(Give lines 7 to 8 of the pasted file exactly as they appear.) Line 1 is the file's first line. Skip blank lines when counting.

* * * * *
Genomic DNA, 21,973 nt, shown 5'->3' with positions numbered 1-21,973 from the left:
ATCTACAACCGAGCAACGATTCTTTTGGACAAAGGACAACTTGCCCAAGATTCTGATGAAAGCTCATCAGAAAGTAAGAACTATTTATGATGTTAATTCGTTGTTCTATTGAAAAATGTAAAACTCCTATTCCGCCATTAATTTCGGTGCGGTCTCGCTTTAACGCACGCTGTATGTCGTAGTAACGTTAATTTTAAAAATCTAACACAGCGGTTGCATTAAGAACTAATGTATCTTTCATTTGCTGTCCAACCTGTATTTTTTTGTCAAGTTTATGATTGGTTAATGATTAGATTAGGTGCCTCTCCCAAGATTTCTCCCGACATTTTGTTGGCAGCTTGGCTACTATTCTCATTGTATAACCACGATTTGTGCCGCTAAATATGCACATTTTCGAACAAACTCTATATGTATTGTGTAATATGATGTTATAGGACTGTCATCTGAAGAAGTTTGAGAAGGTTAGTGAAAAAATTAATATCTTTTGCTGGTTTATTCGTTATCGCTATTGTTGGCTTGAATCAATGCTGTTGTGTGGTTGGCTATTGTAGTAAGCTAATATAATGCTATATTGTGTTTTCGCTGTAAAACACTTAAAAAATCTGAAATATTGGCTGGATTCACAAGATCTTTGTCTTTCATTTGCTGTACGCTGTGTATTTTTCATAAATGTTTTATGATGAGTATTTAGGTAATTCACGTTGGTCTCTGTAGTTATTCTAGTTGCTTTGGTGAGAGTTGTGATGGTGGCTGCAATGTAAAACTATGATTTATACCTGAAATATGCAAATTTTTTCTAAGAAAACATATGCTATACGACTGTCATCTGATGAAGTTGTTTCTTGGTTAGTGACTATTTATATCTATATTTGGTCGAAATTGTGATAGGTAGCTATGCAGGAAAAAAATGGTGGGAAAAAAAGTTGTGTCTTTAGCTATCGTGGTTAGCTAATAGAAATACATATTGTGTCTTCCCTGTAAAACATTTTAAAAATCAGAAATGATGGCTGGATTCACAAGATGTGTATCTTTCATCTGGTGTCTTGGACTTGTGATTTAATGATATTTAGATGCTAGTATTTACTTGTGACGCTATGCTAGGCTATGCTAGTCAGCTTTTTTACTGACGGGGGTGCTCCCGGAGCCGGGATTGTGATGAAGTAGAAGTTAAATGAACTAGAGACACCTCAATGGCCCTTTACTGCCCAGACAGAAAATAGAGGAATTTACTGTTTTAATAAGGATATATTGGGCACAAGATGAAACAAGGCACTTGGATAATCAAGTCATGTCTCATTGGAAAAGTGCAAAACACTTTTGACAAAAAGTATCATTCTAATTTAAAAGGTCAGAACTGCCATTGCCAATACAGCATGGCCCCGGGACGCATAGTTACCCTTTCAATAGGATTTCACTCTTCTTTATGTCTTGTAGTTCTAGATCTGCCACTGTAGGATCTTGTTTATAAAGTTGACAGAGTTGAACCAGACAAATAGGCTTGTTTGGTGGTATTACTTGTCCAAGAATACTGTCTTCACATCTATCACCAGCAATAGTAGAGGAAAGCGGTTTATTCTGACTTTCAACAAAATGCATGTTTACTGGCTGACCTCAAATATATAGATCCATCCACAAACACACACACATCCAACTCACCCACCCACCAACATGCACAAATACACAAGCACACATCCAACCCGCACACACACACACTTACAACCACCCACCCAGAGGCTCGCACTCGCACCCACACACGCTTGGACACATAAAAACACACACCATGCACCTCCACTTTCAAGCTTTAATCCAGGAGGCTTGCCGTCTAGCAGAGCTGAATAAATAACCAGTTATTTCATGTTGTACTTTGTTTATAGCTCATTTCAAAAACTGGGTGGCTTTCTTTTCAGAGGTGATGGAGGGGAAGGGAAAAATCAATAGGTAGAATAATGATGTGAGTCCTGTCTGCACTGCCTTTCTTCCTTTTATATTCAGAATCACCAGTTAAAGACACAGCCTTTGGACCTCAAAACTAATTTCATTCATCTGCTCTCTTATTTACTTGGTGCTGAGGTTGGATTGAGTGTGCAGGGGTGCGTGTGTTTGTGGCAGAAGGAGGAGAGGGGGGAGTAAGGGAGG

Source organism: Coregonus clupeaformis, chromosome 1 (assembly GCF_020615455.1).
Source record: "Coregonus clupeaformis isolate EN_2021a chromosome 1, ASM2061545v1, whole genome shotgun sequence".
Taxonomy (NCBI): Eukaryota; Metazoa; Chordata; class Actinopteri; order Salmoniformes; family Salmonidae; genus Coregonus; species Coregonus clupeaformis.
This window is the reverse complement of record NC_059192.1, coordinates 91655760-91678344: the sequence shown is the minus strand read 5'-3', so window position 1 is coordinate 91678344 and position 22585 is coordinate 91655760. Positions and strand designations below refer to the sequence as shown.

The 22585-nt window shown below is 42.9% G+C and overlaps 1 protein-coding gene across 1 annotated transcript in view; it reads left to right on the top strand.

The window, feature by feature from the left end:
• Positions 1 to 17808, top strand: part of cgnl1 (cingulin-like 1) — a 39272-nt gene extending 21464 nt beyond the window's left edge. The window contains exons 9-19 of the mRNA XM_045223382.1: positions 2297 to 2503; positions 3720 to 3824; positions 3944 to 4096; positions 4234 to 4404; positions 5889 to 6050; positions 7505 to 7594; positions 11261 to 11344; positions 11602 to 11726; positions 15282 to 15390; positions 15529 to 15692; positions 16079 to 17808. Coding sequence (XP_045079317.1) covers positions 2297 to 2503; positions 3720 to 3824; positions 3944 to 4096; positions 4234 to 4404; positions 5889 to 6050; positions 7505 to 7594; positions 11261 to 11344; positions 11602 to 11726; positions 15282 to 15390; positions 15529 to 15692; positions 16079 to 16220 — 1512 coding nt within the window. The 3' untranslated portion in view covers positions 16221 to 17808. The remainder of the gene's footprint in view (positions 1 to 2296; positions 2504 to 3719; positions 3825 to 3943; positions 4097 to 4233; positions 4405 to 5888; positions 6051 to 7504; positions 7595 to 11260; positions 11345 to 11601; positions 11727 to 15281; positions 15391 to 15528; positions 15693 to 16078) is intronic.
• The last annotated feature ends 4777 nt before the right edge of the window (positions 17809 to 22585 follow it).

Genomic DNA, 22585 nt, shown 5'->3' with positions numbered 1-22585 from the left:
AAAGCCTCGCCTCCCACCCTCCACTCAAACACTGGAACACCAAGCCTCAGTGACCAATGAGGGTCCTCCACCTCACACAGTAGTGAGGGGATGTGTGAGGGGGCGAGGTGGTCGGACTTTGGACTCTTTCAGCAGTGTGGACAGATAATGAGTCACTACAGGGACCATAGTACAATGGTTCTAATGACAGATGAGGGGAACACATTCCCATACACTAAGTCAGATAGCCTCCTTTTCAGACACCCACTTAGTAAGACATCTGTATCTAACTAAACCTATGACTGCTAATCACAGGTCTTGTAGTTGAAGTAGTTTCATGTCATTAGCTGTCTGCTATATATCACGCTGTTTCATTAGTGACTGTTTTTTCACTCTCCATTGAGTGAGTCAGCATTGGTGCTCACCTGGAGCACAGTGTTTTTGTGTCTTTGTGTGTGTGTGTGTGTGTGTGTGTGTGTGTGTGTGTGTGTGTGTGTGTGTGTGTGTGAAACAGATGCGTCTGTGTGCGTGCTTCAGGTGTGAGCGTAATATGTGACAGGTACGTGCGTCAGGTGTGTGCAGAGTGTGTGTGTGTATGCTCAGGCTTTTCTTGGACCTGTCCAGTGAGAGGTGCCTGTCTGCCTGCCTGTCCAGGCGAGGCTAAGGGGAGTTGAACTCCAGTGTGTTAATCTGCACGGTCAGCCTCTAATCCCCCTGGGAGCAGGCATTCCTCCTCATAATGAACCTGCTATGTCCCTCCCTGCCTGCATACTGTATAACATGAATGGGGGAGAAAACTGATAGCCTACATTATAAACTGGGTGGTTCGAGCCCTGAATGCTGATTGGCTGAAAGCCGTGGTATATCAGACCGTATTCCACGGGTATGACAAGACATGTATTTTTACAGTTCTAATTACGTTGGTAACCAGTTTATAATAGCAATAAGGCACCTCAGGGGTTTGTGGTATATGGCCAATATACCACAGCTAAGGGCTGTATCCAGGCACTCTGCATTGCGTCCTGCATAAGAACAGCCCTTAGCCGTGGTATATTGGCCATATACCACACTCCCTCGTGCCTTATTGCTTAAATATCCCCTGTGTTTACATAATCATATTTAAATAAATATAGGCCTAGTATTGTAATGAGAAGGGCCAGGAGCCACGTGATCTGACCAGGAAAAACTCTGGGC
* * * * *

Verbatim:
The 22585-nt window shown below is 42.9% G+C and overlaps 1 protein-coding gene across 1 annotated transcript in view; it reads left to right on the top strand.

The window, feature by feature from the left end: